Blue Roses: Ford Theatre’s <i>The Glass Menagerie</i> is Rare, Delicate

Blue Roses: Ford Theatre’s The Glass Menagerie is Rare, Delicate

By:
02/26/2016

“So is this gonna be an upper?”

My friend — unfamiliar with The Glass Menagerie — leaned in and asked me about its happy-ending status as we waited for Ford’s Theatre’s adaptation of Tennessee Williams’ most famous “memory play.” I, a big fan of Williams and having read the play more than once, toyed with my response.

Scott Suchman

Scott Suchman

“Well… it’s not a downer,” I finally answered.

The Glass Menagerie was Williams’ first claim to fame when it premiered in Chicago in 1944, but it is perhaps the least famous of an impressive inventory that includes A Streetcar Named Desire and Cat On A Hot Tin Roof. While it lacks the sexier themes and more dramatic plots of the other two plays, Glass resonates when read with knowledge of its resemblance to Williams’ own life, especially his tender relationship with a sister suffering from schizophrenia and botched lobotomy. Like many great American plays, a warts-and-all portrait of a family is central; in this case, that family is the St. Louis-based Wingfields. Narrated by restless Tom (Tom Story), Glass looks back on his young adult life with his suffocating, temperamental mother Amanda (Madeleine Potter) and his painfully shy, crippled sister Laura (Jenna Sokoloswki).

Before the play begins, we are treated to a view of the full layout of the Wingfields’ small apartment (Side note: The exquisite theatre and Lincoln’s infamous presidential seat looming overhead somehow adds weight to the whole experience.). Story, in character, sits facing a screen of old-timey film as audience members find their seats. Glass’s stage directions notoriously call for a large screen behind the stage onto which important symbolic images can be projected. Many productions eschew this all together, citing its heavy-handed nature, but Director Mark Ramont chose to instead project film onto a gossamer white curtain that can be pulled back to hauntingly beautiful effect. In pivotal, emotional moments, it is often black and white footage of Laura that graces the screen to delicate swells of music. For all the play’s touching moments, I found this stylistic choice to be the most poignant.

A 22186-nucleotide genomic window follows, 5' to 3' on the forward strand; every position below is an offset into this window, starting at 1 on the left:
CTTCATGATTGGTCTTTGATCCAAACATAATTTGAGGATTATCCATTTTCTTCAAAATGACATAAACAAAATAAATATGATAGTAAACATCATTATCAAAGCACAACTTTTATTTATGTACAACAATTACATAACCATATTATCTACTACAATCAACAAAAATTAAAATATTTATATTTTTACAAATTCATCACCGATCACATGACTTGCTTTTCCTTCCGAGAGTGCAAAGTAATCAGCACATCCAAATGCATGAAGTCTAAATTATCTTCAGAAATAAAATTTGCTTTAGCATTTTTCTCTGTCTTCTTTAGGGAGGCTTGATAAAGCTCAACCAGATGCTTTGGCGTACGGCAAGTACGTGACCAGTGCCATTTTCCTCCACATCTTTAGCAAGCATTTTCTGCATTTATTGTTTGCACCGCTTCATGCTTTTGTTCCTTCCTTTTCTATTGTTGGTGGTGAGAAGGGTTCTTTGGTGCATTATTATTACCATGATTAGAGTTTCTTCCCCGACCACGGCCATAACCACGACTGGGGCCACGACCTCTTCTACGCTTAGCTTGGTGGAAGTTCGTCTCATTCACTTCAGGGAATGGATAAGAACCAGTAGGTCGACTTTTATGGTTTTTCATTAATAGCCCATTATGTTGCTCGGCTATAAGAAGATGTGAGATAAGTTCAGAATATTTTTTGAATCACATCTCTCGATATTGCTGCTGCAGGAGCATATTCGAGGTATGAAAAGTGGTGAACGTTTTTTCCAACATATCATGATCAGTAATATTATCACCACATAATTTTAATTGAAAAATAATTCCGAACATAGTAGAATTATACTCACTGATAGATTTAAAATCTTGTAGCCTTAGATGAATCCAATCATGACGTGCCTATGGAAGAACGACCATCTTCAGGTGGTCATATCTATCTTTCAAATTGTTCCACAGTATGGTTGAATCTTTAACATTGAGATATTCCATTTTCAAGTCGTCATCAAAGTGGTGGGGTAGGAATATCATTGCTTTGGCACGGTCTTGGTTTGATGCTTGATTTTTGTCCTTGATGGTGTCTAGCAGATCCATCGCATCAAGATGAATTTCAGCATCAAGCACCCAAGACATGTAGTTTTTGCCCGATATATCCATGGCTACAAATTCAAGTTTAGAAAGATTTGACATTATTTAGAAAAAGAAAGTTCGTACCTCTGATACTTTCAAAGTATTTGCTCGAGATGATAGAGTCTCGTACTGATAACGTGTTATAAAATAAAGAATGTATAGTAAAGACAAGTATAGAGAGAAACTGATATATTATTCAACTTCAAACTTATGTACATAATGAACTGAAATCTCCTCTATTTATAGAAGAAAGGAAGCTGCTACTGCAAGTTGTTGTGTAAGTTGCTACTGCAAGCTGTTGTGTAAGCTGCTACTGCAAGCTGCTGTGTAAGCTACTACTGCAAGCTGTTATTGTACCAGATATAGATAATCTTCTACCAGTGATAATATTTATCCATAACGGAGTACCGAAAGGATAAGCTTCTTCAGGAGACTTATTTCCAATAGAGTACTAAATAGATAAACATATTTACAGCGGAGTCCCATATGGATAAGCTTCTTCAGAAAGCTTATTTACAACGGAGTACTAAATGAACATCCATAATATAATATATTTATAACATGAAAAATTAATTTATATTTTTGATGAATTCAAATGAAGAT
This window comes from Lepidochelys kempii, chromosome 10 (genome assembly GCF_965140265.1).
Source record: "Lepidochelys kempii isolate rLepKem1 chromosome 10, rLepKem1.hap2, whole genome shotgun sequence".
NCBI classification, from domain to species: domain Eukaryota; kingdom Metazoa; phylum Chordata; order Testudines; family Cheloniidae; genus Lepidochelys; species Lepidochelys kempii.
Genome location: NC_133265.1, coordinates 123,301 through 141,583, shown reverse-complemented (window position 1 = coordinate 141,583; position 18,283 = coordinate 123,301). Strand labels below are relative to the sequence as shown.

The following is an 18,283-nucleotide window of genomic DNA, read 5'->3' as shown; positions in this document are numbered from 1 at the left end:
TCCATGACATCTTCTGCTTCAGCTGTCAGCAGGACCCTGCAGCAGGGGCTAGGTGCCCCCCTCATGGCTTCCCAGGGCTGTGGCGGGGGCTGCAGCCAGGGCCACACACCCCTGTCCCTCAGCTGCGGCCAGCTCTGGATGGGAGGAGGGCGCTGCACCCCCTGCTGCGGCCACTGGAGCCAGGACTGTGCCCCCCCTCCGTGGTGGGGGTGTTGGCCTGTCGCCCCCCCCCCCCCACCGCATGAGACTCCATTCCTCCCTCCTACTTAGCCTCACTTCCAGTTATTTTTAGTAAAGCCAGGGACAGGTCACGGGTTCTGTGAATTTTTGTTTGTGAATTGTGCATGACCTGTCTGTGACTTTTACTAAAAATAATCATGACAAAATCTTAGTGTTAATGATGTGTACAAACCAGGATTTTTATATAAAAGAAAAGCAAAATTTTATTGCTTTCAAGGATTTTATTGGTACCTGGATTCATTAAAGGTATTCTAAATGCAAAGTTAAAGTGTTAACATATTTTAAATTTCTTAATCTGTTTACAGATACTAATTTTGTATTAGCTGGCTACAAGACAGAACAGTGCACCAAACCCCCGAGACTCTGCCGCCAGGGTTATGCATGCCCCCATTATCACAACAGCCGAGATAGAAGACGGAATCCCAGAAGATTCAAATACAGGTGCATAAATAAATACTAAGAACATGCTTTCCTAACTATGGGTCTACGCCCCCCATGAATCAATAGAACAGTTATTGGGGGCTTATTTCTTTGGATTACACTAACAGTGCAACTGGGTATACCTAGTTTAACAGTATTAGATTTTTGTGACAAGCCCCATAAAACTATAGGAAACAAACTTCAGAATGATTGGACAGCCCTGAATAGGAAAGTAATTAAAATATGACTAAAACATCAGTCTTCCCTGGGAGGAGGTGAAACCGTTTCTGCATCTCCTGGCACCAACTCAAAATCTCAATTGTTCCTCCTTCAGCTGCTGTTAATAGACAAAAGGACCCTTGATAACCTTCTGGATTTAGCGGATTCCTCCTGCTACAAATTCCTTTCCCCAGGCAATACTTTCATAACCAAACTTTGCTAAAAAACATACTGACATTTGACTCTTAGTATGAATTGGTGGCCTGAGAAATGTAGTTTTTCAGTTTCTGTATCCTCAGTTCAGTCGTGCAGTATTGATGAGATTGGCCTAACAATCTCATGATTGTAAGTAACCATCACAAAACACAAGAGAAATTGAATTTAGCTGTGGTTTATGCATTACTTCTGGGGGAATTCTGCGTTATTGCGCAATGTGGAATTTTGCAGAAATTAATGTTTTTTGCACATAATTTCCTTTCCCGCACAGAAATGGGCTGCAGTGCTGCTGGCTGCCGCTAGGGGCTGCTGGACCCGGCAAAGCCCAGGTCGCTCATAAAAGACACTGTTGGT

Glass officially opens with Tom’s pensive soliloquy, warning the audience that this play will be “truth in the pleasant disguise of illusion.” Dimly lit and clad in an overcoat and fedora, Story’s Tom is an older star of a neo-noir film, an observer to his own life. Story does a good job of representing Tom’s ambivalence; he grapples with appeasing the interests of his mother and sister versus striking out to seek the adventures he only experiences second-hand at the movies. Even though Tom plays the outsider, it is within his fraught, complicated relationship with his mother and sister that many of the play’s biggest laughs and heartbreaking moments are found.

Because this is a Williams play, matriarch Amanda is an aging southern belle, acutely aware of her own lost glory days replete with gentlemen callers and the shaky future that awaits her and the prospectless Laura. Considering her constant references to the past, calculated attempts to nab a suitor for her daughter, and often biased grip on reality, Amanda could be an older, more self-aware Blanche DuBois. Potter plays Amanda with verve, catapulting from dejection to giddy laughter to forlorn sadness as the scenes prescribe yet never lets Amanda’s domineering personality overshadow her humanity.

Sokolowski’s Laura is the gentle, soft-spoken heart of the play as she struggles with her all-consuming aversion to social interaction and her mother’s desperate coercions. Laura is a frustrating character; as her first gentleman caller Jim O’Conner (Thomas Keegan) puts it, she suffers from a debilitating inferiority complex that can exasperate. But Laura redeems her childish awkwardness in the final scenes when Jim — her old crush and Tom’s co-worker — comes over for dinner. The two sit on the floor, their faces awash in the glow of a candelabrum as they share memories of the past (Jim jokingly called Laura “Blue Roses” in high school when he misheard her saying the word pleurosis) and eventually dance to the sounds of the neighborhood dance halls. In that scene, Laura transcends her identity as the defected outcast and opens up to the aimable, booming voiced Jim. Keegan’s magnetic, larger than life stage presence is the perfect foil for Laura’s diminutive one and his earnest performance deftly captures Jim’s optimism and confidence.

The Glass Menagerie is a master class of graceful, honest storytelling in the face of relative normalcy. There is no great tragedy that elicits tears, no great hurdle that is overcome to thunderous applause.  When the mirage of happy endings was inevitably broken like Laura’s glass unicorn and the diaphanous curtain shows her limpid face, I was left with a bittersweet feeling resistant to categorization, like waiting for a gentleman caller that will never come.  

About Author

Amy Guay

Amy Guay Amy was an American Studies Major and a staff writer for the Voice. In her tenure, she served as Multimedia Editor, Leisure Editor, and Halftime Leisure Editor. One time she saw Cate Blanchett on Broadway.


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